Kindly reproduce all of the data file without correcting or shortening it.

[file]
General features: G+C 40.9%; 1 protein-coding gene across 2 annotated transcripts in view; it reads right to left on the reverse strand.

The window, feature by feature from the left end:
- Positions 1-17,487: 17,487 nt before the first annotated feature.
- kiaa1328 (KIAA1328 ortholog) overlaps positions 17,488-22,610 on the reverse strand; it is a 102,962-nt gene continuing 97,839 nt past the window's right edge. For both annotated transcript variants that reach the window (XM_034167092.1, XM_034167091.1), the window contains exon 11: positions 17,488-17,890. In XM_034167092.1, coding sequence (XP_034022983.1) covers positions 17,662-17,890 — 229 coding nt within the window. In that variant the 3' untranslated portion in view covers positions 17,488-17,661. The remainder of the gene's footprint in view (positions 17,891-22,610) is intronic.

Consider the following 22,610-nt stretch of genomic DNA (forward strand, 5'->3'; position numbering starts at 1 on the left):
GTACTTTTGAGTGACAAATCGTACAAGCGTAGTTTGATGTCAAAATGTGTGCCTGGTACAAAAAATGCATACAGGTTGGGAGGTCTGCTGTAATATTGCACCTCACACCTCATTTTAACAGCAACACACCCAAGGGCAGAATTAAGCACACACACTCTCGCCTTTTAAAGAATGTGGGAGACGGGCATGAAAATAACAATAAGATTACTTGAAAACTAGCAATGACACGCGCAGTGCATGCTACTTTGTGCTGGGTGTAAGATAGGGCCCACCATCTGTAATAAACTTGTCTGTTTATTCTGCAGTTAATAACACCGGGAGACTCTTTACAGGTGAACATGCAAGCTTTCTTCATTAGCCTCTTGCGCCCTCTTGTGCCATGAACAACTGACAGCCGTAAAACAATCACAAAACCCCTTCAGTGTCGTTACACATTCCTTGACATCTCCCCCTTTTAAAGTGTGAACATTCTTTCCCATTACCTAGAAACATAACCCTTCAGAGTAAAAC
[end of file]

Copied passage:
General features: G+C 40.9%; 1 protein-coding gene across 2 annotated transcripts in view; it reads right to left on the reverse strand.

The window, feature by feature from the left end:
- Positions 1-17,487: 17,487 nt before the first annotated feature.
- kiaa1328 (KIAA1328 ortholog) overlaps positions 17,488-22,610 on the reverse strand; it is a 102,962-nt gene continuing 97,839 nt past the window's right edge. For both annotated transcript variants that reach the window (XM_034167092.1, XM_034167091.1), the window contains exon 11: positions 17,488-17,890. In XM_034167092.1, coding sequence (XP_034022983.1) covers positions 17,662-17,890 — 229 coding nt within the window. In that variant the 3' untranslated portion in view covers positions 17,488-17,661. The remainder of the gene's footprint in view (positions 17,891-22,610) is intronic.

Consider the following 22,610-nt stretch of genomic DNA (forward strand, 5'->3'; position numbering starts at 1 on the left):
GTACTTTTGAGTGACAAATCGTACAAGCGTAGTTTGATGTCAAAATGTGTGCCTGGTACAAAAAATGCATACAGGTTGGGAGGTCTGCTGTAATATTGCACCTCACACCTCATTTTAACAGCAACACACCCAAGGGCAGAATTAAGCACACACACTCTCGCCTTTTAAAGAATGTGGGAGACGGGCATGAAAATAACAATAAGATTACTTGAAAACTAGCAATGACACGCGCAGTGCATGCTACTTTGTGCTGGGTGTAAGATAGGGCCCACCATCTGTAATAAACTTGTCTGTTTATTCTGCAGTTAATAACACCGGGAGACTCTTTACAGGTGAACATGCAAGCTTTCTTCATTAGCCTCTTGCGCCCTCTTGTGCCATGAACAACTGACAGCCGTAAAACAATCACAAAACCCCTTCAGTGTCGTTACACATTCCTTGACATCTCCCCCTTTTAAAGTGTGAACATTCTTTCCCATTACCTAGAAACATAACCCTTCAGAGTAAAAC